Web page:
Now, I cannot tell a lie. I could not get my boots off fast enough so that I could climb into the sleeping bag that I had gingerly spread over the reindeer skins covering my bed of ice in what must have been record time. That said, once I zipped myself up in that miraculous sleeping apparatus I couldn’t have been warmer. In fact, I was so warm that I had to periodically poke my head out of the bag like a turtle to get a blast of cool air throughout the night. No one could have been more surprised than me. Moreover, I was actually pretty comfortable.

Unfortunately, I did have to go wee in the middle of the night, but it wasn’t nearly as bad as I had imagined. I actually went right back to sleep and I slept clear through until I was awakened by one of the hotel staff with a cup of that steaming Lingonberry juice that I was starting to get addicted to.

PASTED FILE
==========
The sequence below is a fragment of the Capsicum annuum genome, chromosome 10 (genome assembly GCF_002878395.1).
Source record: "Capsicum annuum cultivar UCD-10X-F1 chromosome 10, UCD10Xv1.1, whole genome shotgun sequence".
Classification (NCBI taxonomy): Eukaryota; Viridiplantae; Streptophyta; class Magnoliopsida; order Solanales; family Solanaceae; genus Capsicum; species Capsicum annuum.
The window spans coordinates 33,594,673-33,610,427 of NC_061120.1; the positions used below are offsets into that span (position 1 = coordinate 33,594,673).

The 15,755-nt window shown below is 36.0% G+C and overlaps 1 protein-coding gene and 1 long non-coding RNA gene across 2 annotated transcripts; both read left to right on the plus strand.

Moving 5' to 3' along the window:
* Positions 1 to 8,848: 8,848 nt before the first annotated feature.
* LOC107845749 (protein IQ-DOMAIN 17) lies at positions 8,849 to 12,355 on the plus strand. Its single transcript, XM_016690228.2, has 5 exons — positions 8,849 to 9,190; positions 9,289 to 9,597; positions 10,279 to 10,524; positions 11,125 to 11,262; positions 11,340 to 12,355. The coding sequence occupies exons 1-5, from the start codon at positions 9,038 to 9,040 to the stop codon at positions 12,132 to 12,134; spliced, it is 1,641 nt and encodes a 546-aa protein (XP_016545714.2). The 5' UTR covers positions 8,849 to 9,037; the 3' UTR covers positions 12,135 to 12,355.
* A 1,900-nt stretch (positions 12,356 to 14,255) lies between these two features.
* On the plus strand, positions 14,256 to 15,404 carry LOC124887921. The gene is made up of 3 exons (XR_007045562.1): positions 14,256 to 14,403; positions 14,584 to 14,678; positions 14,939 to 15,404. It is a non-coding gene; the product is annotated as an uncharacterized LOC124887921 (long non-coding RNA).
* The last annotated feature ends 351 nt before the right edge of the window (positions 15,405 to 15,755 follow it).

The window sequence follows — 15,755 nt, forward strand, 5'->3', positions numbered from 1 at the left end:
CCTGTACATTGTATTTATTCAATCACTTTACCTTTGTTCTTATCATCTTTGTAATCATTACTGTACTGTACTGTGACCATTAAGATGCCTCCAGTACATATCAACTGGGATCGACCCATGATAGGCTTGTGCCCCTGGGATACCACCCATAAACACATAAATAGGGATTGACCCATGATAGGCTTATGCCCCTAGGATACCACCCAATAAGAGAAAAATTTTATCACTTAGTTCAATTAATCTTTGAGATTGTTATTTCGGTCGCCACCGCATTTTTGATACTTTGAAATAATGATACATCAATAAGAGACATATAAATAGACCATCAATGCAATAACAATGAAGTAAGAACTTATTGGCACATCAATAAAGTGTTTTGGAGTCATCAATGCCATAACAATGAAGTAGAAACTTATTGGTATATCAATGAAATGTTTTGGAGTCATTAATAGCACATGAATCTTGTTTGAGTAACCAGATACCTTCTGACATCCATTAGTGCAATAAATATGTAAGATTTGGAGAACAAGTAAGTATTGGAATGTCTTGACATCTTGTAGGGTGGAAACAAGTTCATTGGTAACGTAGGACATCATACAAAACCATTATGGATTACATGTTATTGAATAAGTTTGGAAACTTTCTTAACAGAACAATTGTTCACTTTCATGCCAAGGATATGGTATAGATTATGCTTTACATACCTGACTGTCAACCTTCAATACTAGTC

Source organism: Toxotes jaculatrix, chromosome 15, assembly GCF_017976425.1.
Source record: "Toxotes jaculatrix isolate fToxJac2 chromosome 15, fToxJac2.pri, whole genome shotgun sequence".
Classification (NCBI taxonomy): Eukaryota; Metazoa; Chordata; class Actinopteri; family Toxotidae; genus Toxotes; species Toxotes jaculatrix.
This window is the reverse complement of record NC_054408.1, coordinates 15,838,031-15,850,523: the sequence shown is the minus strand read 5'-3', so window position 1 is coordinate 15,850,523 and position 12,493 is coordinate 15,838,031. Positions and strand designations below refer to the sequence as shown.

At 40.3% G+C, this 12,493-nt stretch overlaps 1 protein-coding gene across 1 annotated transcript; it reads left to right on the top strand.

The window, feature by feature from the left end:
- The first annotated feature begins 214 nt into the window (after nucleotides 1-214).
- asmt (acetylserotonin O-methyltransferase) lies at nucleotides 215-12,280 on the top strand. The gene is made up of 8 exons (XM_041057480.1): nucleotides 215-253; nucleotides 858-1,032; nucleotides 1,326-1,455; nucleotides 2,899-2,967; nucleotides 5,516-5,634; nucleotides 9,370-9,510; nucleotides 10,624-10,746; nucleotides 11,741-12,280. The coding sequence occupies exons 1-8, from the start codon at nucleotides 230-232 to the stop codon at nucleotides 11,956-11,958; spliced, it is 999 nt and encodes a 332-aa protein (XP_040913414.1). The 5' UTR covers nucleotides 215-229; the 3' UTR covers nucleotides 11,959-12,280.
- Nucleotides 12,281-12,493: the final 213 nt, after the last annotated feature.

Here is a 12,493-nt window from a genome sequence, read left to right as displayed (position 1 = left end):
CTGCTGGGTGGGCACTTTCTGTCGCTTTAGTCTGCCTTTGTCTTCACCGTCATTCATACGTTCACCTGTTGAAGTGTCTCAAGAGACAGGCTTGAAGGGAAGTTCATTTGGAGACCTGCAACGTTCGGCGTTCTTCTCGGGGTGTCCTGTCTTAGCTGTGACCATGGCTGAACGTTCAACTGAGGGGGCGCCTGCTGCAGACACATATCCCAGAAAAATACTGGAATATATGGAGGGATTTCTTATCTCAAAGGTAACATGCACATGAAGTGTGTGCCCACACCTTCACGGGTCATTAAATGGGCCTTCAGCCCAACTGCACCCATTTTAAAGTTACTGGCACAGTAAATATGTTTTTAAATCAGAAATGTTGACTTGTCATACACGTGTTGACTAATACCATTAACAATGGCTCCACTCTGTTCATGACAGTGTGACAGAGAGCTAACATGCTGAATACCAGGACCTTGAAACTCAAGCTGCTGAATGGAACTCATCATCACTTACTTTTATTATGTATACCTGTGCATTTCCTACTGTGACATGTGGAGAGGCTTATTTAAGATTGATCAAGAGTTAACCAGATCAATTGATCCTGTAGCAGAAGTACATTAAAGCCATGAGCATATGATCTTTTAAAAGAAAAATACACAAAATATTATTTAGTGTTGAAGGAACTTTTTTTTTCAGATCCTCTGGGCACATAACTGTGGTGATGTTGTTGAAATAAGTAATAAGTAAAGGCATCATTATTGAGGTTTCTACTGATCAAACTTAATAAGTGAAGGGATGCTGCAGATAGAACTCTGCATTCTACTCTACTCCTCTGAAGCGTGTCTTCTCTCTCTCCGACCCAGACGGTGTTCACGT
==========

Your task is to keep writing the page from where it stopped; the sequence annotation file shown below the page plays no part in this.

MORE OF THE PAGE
Having easily survived my night at ICEHOTEL and even received a certificate acknowledging that I had done so, I felt strangely proud of myself. It was one of those bucket list kind of experiences that sort of empower you to do new things, which is exactly what I did for the next day and a half at ICEHOTEL. I went snowmobiling, carved ice sculptures, visited a reindeer farm and even watched a reindeer race (though I didn‘t actually participate). Not exactly the kinds of activities you can do in your Louboutins or while sipping a smart Martini, but refreshingly enjoyable nonetheless. So much so, by the time I settled into my warm accommodation on the second day, I almost missed the thrill of the ice and reindeer skins in my room from the night before. Almost.

Find out more about the ICEHOTEL at icehotel.com.

Until next time, never stop Living Wells! Cheers!